(Somali-American) Somali Prime Minister Mohamed Abdullahi Farmajo
Thousands of demonstrators first took to the streets Thursday after an accord signed in Kampala saw Parliamentary Speaker Sharif Hassan Sheikh Aden withdraw his opposition to a delay to elections in return for a new cabinet including his allies.
Many Somalis, included members of the armed forces, are furious at the speaker and President Sheikh Sharif Sheikh Ahmed for engineering the departure of Farmajo, the man they feel is the best chance of bringing stability to Somalia after decades of conflict. Analysts and residents are worried that Farmajo’s resignation, and the possible withdrawal of soldiers backing him, could jeopardize recent gains against Islamist militant group al-Shabaab.
old time JihadistsAlliance faction so-called moderate ?
The most corrupt U.N. official Mahiga, the UN special representative for Somalia
The protestors were back on Friday morning, and stormed Hotel Muna, a popular hang-out for parliamentarians, reportedly after a security guard killed a teenage demonstrator. The Madina Hotel was also attacked, and guards opened fire on the protestors, injuring at least six. There were unconfirmed reports that soldiers taking part in the demos opened fire on the hotels, and that some lawmakers were dragged from the hotels and beaten.
Gunfire was heard across the city, and there were several reports of demonstrators being shot dead by security forces.
At least five cars belonging to lawmakers were set alight in the Hamar Weyne district. A huge crowd gathered outside Villa Somalia, setting fire to pictures of Sheikh Sharif, Aden and Augustine P Mahiga, the UN special representative for Somalia, who helped broker the deal.
“Tunisia, Egypt, Libya, Yemen, Syria, we are fully behind your revolution style,” shouted one protester through a megaphone outside Farmajo’s compound.
One government soldier denounced Sheikh Sharif and Aden as “selfish and power-hungry” as the crowd shouted their backing for Farmajo.
Radio Mogadishu was forced to cancel a live debate featuring Aden ally Omar Islow, who called on Farmajo to resign despite the demonstrations, when hundreds of protestors gathered outside the station.
Appeal for calm
Farmajo, who has 30 days to resign under the accord but has yet to announce he is leaving, called for calm.
“Thank you people of Somalia for the support and trust you have in me; I have heard you all and I will answer all your issues,” he said in a speech. “You all need to go back to your homes and I call on the TFG (Transitional Federal Government) forces to continue with the commendable work they are doing, since the enemy has lost badly and we need to keep the momentum.”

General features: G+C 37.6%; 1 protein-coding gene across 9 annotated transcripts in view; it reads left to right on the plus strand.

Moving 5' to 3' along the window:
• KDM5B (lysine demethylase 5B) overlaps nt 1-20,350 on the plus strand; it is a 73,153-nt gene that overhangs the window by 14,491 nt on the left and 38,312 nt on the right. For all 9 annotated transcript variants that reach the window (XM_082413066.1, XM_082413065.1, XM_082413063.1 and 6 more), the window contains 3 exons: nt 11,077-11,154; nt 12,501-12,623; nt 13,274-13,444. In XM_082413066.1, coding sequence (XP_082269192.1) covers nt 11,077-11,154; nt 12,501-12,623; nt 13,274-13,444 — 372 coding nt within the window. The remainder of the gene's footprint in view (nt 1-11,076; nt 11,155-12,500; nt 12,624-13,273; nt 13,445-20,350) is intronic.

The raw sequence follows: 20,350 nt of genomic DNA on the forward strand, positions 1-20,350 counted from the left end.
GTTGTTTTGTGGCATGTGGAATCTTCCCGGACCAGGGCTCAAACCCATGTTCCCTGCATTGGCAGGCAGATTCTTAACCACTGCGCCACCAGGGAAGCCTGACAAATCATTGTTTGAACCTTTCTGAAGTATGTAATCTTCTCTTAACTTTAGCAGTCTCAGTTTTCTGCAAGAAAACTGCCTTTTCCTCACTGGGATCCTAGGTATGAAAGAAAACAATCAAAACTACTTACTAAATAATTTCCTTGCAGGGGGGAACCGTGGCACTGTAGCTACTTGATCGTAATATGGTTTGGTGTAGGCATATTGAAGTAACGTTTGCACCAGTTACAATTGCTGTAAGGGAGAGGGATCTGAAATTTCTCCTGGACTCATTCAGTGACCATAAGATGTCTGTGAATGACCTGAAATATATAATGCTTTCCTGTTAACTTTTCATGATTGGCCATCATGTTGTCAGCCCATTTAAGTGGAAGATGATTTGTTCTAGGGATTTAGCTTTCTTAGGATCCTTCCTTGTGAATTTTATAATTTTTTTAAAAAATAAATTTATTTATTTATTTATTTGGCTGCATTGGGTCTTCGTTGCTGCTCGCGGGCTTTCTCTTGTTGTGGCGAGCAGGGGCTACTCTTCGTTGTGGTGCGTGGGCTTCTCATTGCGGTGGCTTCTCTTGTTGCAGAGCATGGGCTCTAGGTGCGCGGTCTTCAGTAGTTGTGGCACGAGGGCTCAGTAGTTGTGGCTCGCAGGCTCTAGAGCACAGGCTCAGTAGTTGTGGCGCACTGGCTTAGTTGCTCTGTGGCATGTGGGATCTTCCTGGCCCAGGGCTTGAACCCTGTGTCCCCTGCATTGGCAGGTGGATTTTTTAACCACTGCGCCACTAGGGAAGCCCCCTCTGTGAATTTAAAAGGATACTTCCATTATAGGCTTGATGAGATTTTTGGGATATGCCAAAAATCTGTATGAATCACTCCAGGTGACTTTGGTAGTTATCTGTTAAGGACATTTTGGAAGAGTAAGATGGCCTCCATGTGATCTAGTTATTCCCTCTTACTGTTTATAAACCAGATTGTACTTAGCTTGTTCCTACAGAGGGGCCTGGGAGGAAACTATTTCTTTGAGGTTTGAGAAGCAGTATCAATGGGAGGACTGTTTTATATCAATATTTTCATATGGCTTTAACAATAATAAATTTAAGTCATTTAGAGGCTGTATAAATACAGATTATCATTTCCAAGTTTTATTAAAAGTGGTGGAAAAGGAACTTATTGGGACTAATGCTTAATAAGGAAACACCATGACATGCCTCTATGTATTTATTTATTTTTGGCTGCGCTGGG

A female soldier holds Farmajo picture
Farmajo also has the backing of more than 100 lawmakers, who on Friday met in Suhufi International Hotel in south Mogadishu to give him their backing and demand the UN removed Mahiga for brokering such a harmful deal.
“We will never accept the misleading of the Somali community,” Prof. Mohamed Omar Dhalha, former first deputy speaker of the parliament, said at the meeting. "We urge the UN to change their envoy for Somalia because he don’t serve the interests of the Somali people”
Ali Seko, another MP, said that the lawmakers were "part of the protesters" and urged them not to give up their struggle.
There were also reports of demonstrations in towns in Gedo Region, where the government has also made gains over al-Shabaab, and in Galgadud, where pro-government militia Ahlu Sunna wal Jamaa organized a demonstration against the Kampala Accord.
Rashid Abdi, Horn of Africa analyst at the International Crisis Group, on Thursday told Somalia Report the protests had the potential to grow into a movement similar to those that ousted leaders in North Africa.
“It is possible that the demonstration is politically organized, but I am sure that citizens trust Farmajo more than the other leaders,” he added. “If it is politically organized it will continue for a few days, but if it is a people's revolution ... it may turn into a revolution like those in North Africa and the Middle East.”
The deal in detail
Farmajo, Sheikh Sharif Sheikh and Aden had been locked in talks in the Ugandan capital Kampala to find a way out of an impasse over whether elections should be held this year. Aden had opposed a one-year extension to the government's mandate, which is due to expire in August. However, this week he offered to withdraw his opposition in exchange for a new cabinet that would see his allies given key positions.
"We agree to defer elections of the President and the Speaker and his deputies for twelve months after August, 2011 in order to adequately prepare and complete priority transitional tasks," an accord signed by Sheikh Sharif and Aden, as well as Ugandan President Yoweri Museveni and Mahiga, in Kampala read.
According to this agreement, known as the Kampala Accord, Farmajo must resign within 30 days, and a new appointee will be put forward by Sheikh Sharif and approved by parliament within 14 days. The prime minister will then have 30 days to put together a cabinet, which parliament must again approve within 14 days. Cabinet posts are set to be split 50/50 between allies of the president and the speaker, diplomats say.
Dibadbaxayaal maanta gubay Hotel Madiina (Sawirro)Hotel Madina oo dhibaato Xoog leh ay soo gaarsiiyeen maanta Dibad baxayaasha kasoo ka danbeeysay marki ay illaalada hotelka ay tacshiirad ku fureen mudaahiraadka kaddibna mid kamid ah mudaahiraadayaasha uu ku dhintay laba kalane dhaawaceen.
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